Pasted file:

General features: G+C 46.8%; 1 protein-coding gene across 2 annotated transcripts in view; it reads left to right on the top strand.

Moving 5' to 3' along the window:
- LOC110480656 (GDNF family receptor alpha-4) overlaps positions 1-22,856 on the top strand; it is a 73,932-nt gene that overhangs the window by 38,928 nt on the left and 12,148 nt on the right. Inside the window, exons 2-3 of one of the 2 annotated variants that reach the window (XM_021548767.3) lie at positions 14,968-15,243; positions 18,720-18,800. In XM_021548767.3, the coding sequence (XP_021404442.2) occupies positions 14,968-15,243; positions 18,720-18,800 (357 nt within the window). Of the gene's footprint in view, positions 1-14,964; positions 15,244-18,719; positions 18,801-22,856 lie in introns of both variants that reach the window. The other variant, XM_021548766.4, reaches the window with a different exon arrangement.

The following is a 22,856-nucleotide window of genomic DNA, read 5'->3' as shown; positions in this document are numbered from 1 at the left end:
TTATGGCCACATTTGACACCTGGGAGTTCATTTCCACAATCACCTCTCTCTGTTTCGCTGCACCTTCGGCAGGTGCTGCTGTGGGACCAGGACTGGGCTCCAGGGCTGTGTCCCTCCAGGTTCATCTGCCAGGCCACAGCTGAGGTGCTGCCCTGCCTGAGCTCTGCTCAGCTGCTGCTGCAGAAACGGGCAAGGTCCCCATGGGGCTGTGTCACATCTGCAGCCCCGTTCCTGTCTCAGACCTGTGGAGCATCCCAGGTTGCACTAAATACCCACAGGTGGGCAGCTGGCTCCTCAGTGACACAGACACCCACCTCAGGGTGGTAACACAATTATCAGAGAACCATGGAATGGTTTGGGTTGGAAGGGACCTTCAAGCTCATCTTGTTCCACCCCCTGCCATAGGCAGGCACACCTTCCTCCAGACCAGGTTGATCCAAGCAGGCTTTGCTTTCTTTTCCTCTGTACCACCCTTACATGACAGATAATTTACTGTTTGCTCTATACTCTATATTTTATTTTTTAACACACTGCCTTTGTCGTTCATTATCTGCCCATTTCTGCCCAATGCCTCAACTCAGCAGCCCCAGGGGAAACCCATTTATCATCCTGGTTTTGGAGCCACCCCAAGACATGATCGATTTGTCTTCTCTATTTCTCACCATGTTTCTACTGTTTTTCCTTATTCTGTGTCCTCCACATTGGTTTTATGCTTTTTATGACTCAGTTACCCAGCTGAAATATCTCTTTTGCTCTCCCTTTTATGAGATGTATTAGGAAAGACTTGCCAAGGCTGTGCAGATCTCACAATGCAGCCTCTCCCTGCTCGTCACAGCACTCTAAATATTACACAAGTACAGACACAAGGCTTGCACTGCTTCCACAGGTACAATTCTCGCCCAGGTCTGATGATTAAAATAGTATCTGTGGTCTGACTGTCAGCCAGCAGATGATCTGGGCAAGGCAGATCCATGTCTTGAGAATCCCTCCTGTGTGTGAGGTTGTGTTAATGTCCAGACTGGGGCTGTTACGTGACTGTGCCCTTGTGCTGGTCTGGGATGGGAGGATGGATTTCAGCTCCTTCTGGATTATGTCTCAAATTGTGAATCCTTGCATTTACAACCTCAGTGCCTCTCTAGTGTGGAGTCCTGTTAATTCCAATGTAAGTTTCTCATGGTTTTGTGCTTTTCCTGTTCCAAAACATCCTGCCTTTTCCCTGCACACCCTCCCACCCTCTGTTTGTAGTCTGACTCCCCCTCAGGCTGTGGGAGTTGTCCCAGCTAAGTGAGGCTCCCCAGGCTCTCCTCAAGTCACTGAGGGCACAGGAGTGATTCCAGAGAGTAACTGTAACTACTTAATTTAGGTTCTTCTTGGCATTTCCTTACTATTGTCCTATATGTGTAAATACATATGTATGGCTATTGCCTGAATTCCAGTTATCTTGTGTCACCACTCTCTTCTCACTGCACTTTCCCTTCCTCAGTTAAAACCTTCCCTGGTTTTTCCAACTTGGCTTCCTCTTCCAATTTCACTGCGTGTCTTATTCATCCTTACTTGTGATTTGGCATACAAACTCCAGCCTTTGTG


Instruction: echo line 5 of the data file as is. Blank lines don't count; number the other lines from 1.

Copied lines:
TTATGGCCACATTTGACACCTGGGAGTTCATTTCCACAATCACCTCTCTCTGTTTCGCTGCACCTTCGGCAGGTGCTGCTGTGGGACCAGGACTGGGCTCCAGGGCTGTGTCCCTCCAGGTTCATCTGCCAGGCCACAGCTGAGGTGCTGCCCTGCCTGAGCTCTGCTCAGCTGCTGCTGCAGAAACGGGCAAGGTCCCCATGGGGCTGTGTCACATCTGCAGCCCCGTTCCTGTCTCAGACCTGTGGAGCATCCCAGGTTGCACTAAATACCCACAGGTGGGCAGCTGGCTCCTCAGTGACACAGACACCCACCTCAGGGTGGTAACACAATTATCAGAGAACCATGGAATGGTTTGGGTTGGAAGGGACCTTCAAGCTCATCTTGTTCCACCCCCTGCCATAGGCAGGCACACCTTCCTCCAGACCAGGTTGATCCAAGCAGGCTTTGCTTTCTTTTCCTCTGTACCACCCTTACATGACAGATAATTTACTGTTTGCTCTATACTCTATATTTTATTTTTTAACACACTGCCTTTGTCGTTCATTATCTGCCCATTTCTGCCCAATGCCTCAACTCAGCAGCCCCAGGGGAAACCCATTTATCATCCTGGTTTTGGAGCCACCCCAAGACATGATCGATTTGTCTTCTCTATTTCTCACCATGTTTCTACTGTTTTTCCTTATTCTGTGTCCTCCACATTGGTTTTATGCTTTTTATGACTCAGTTACCCAGCTGAAATATCTCTTTTGCTCTCCCTTTTATGAGATGTATTAGGAAAGACTTGCCAAGGCTGTGCAGATCTCACAATGCAGCCTCTCCCTGCTCGTCACAGCACTCTAAATATTACACAAGTACAGACACAAGGCTTGCACTGCTTCCACAGGTACAATTCTCGCCCAGGTCTGATGATTAAAATAGTATCTGTGGTCTGACTGTCAGCCAGCAGATGATCTGGGCAAGGCAGATCCATGTCTTGAGAATCCCTCCTGTGTGTGAGGTTGTGTTAATGTCCAGACTGGGGCTGTTACGTGACTGTGCCCTTGTGCTGGTCTGGGATGGGAGGATGGATTTCAGCTCCTTCTGGATTATGTCTCAAATTGTGAATCCTTGCATTTACAACCTCAGTGCCTCTCTAGTGTGGAGTCCTGTTAATTCCAATGTAAGTTTCTCATGGTTTTGTGCTTTTCCTGTTCCAAAACATCCTGCCTTTTCCCTGCACACCCTCCCACCCTCTGTTTGTAGTCTGACTCCCCCTCAGGCTGTGGGAGTTGTCCCAGCTAAGTGAGGCTCCCCAGGCTCTCCTCAAGTCACTGAGGGCACAGGAGTGATTCCAGAGAGTAACTGTAACTACTTAATTTAGGTTCTTCTTGGCATTTCCTTACTATTGTCCTATATGTGTAAATACATATGTATGGCTATTGCCTGAATTCCAGTTATCTTGTGTCACCACTCTCTTCTCACTGCACTTTCCCTTCCTCAGTTAAAACCTTCCCTGGTTTTTCCAACTTGGCTTCCTCTTCCAATTTCACTGCGTGTCTTATTCATCCTTACTTGTGATTTGGCATACAAACTCCAGCCTTTGTG